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Simple probability question

  1. Apr 15, 2015 #1
    1. The buyer of a lottery ticket chooses four numbers from the numbers 1 to 32. Repetition is not allowed.

      How can this be solved? I thought it would be solved by multiplying the probability of each number being picked. 1/32 x 1/31 x 1/30 x 1/29. Though this seemed to give me the wrong answer.

     
  2. jcsd
  3. Apr 15, 2015 #2

    phinds

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    I think you're looking at it the way you look at a problem involving drawing marbles out of a box, in which case "no repetition" is expressed as "marbles don't get put back". That's not the way to look at this problem. Try again.
     
  4. Apr 15, 2015 #3
    I found the formula to use in this situation and found that I had to divide by 4! To get 35,960, but why is this not the same as drawing marbles out of a box?
     
  5. Apr 15, 2015 #4

    phinds

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    Depending on formulas is a bad idea. You need to depend on your understanding of the various kinds of problems, else you end up just applying formulas blindly, which doesn't always work.

    Why would the chance of the 3rd number, just as an example, being 14, have anything to do with the first number being 3 (for example)? That is, what are the odds of the 3rd number being 14? What are the odds of the 1st number being 3?

    EDIT: Hm ... I think *I* may be the one not thinking this through. I was thinking the odds of any one number being some specific value is 1/32 but that would allow for duplicates.

    Nuts. I think your original thought (1/32 x 1/31 x 1/30 x 1/29) should be right.

    EDIT: EDIT: Well, nuts, nuts. I'm back to thinking I was right in the first place and your first thought was wrong. What I REALLY think, now, is that I should go to bed.
     
  6. Apr 16, 2015 #5
    Your missing that if the winnings numbers were 1,2,3,4. You could win with 1,2,3,4 or 2,3,1,4 or .... The way you originally calculated it was that you needed to get the number in order.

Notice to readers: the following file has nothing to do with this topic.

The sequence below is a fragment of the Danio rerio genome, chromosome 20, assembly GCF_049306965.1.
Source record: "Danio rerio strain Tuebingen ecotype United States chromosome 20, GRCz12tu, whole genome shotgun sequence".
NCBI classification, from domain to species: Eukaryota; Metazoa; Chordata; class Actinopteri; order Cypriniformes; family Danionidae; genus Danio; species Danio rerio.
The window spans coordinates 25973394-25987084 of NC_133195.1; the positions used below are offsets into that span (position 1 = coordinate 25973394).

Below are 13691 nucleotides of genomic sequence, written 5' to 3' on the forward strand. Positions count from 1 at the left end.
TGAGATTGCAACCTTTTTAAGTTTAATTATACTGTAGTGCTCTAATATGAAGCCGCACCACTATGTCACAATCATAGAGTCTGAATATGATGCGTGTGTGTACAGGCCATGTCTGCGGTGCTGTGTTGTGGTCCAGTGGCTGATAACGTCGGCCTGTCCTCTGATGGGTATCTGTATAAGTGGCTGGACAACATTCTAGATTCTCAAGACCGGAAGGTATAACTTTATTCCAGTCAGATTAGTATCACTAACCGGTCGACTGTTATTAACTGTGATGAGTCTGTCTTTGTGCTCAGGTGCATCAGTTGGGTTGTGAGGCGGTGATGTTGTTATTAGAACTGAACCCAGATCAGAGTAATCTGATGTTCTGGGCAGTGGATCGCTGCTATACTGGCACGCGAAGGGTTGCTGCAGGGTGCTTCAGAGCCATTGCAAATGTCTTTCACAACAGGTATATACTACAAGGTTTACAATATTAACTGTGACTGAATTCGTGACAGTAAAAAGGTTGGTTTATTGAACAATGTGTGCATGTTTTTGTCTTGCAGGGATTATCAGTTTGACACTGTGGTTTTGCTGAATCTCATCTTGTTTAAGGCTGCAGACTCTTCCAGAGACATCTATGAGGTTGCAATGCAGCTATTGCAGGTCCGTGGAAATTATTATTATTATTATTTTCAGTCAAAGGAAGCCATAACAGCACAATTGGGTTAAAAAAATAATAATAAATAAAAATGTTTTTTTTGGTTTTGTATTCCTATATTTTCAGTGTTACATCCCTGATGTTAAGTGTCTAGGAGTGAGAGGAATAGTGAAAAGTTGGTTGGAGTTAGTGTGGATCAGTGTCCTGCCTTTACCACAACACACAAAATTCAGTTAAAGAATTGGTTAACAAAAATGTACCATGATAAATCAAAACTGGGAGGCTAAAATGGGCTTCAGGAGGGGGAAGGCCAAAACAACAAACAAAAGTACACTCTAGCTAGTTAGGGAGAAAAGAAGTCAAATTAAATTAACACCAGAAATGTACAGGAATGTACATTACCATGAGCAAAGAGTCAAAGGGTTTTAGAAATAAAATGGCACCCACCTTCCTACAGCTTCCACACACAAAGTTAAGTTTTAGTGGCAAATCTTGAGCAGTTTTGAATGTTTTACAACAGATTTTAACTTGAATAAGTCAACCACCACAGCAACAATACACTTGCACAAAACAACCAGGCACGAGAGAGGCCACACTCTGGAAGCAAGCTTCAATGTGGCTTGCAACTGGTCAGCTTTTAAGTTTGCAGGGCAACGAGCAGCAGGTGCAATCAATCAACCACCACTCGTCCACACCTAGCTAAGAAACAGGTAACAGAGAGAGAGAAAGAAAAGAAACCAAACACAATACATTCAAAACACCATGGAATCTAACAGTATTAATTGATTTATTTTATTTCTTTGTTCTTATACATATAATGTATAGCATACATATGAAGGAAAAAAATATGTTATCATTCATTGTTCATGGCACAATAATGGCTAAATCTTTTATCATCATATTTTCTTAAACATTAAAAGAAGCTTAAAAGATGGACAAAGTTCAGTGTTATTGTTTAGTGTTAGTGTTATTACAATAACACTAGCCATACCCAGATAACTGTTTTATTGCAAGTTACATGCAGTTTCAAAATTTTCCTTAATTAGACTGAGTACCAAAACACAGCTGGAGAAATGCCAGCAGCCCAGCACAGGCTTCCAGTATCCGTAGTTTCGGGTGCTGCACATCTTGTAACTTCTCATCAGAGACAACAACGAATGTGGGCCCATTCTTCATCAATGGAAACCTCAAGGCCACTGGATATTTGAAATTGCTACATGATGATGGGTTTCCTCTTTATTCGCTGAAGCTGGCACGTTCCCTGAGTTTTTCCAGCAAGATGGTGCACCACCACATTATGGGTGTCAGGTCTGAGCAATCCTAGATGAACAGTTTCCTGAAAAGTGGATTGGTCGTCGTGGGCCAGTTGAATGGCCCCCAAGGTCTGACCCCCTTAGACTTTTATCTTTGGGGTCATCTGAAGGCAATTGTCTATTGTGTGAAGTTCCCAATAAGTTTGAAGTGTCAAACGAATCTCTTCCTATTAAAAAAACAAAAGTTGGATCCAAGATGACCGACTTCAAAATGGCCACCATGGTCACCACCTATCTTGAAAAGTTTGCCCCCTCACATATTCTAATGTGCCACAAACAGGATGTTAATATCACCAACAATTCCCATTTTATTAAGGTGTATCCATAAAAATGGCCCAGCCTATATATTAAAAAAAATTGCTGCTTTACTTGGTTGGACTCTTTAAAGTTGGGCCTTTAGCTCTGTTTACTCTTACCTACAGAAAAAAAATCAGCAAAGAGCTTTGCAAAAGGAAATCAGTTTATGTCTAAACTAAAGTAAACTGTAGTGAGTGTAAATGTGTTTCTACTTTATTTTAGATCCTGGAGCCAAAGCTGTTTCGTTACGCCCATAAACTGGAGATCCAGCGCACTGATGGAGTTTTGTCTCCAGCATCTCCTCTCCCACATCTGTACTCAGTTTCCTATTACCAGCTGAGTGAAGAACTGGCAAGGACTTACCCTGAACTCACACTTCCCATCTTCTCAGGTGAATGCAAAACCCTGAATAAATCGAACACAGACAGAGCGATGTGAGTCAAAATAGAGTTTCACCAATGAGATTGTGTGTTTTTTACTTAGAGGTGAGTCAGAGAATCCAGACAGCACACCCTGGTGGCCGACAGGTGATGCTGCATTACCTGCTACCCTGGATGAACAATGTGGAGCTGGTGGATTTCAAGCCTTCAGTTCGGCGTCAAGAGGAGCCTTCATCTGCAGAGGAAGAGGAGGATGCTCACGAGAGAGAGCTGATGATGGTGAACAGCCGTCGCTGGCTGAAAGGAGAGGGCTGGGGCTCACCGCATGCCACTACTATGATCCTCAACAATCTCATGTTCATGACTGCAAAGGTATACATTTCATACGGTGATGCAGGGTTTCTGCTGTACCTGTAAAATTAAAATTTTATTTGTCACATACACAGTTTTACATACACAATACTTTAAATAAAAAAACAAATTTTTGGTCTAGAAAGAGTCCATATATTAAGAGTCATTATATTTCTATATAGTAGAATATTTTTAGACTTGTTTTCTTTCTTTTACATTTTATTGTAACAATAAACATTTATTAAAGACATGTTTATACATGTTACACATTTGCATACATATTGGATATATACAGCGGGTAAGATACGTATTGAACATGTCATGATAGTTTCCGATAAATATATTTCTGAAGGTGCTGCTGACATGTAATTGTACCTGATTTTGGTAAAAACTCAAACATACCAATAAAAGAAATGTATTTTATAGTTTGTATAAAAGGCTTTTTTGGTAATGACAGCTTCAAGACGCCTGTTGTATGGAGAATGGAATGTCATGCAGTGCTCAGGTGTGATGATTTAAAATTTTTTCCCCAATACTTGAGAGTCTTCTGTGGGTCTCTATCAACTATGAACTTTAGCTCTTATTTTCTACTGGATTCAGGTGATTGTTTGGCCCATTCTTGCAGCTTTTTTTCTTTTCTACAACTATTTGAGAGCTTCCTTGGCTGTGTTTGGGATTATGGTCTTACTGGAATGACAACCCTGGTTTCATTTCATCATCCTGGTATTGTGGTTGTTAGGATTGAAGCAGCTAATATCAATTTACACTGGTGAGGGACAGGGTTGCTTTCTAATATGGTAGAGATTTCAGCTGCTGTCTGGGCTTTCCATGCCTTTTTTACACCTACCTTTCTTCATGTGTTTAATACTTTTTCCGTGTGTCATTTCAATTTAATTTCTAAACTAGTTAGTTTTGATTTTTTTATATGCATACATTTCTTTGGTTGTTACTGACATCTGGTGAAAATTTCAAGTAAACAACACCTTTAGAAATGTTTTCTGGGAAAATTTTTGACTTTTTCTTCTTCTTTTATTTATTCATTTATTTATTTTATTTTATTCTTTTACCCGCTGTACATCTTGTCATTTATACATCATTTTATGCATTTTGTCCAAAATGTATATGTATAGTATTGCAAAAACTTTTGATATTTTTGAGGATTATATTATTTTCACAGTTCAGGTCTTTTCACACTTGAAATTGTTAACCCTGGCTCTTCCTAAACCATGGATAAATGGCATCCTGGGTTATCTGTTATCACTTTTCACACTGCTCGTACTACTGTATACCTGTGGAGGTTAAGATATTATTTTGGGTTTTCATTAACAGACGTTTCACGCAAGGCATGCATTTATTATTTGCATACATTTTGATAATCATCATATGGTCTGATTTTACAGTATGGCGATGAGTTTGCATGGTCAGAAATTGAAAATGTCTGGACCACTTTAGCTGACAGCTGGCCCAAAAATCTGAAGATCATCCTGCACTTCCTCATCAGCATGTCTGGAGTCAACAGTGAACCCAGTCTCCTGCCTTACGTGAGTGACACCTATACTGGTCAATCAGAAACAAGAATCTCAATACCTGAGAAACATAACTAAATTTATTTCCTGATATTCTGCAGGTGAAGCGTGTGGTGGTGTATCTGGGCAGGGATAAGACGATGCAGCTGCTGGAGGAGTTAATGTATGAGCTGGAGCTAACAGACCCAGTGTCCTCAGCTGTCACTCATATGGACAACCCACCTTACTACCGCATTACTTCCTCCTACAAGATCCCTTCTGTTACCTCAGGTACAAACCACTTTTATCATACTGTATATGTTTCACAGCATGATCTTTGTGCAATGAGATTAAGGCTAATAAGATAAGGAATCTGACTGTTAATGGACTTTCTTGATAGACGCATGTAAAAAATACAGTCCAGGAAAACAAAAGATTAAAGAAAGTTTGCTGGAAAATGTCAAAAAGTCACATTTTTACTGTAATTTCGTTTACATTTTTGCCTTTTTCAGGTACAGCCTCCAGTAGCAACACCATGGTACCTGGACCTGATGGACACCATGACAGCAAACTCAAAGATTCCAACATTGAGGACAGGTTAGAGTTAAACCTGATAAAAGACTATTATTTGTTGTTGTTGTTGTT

7. Apr 24, 2015 #6
    Just to finish this off, the correct probability is: 4/32 x 3/31 x 2/30 x 1/29 = 1/35960.
     
  8. Apr 25, 2015 #7

    WWGD

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    You find all choices , which is ## 32C4## and just one of these is the winning combination. If order does not matter , then use ##32P4##
     
  9. Apr 27, 2015 #8

    statdad

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    "4/32 x 3/31 x 2/30 x 1/29 = 1/35960."

    True, but it doesn't give an indication why.

    Nothing in your statement says order is important, so combinations can be used to count. The number of ways to select 4 numbers is
    [tex]
    C^{32}_4 = \dfrac{32!}{4! \cdot 28!} = \dfrac{32 \cdot 31 \cdot 30 \cdot 29}{4 \cdot 3 \cdot 2 \cdot 1}
    [/tex]

    Since the only way to win is to have exactly the four numbers selected by the authorities the probability is
    [tex]
    \dfrac 1 {C^{32}_4} = \dfrac{4 \cdot 3 \cdot 2 \cdot 1}{32 \cdot 31 \cdot 30 \cdot 29}
    [/tex]

    which is the expression you give.

    "If order does not matter , then use 32P4"
    You mean to say ``If order does matter, ...'' here.
     
  10. Apr 27, 2015 #9

    WWGD

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    I meant if different orderings of the same 4-ple are considered equal. That is my parsing of "if order does not matter".
     
  11. Apr 27, 2015 #10

    statdad

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    My point was that you said "if order does not matter use 32P4" (use permutations when orders does not matter) was a typo on your part
     
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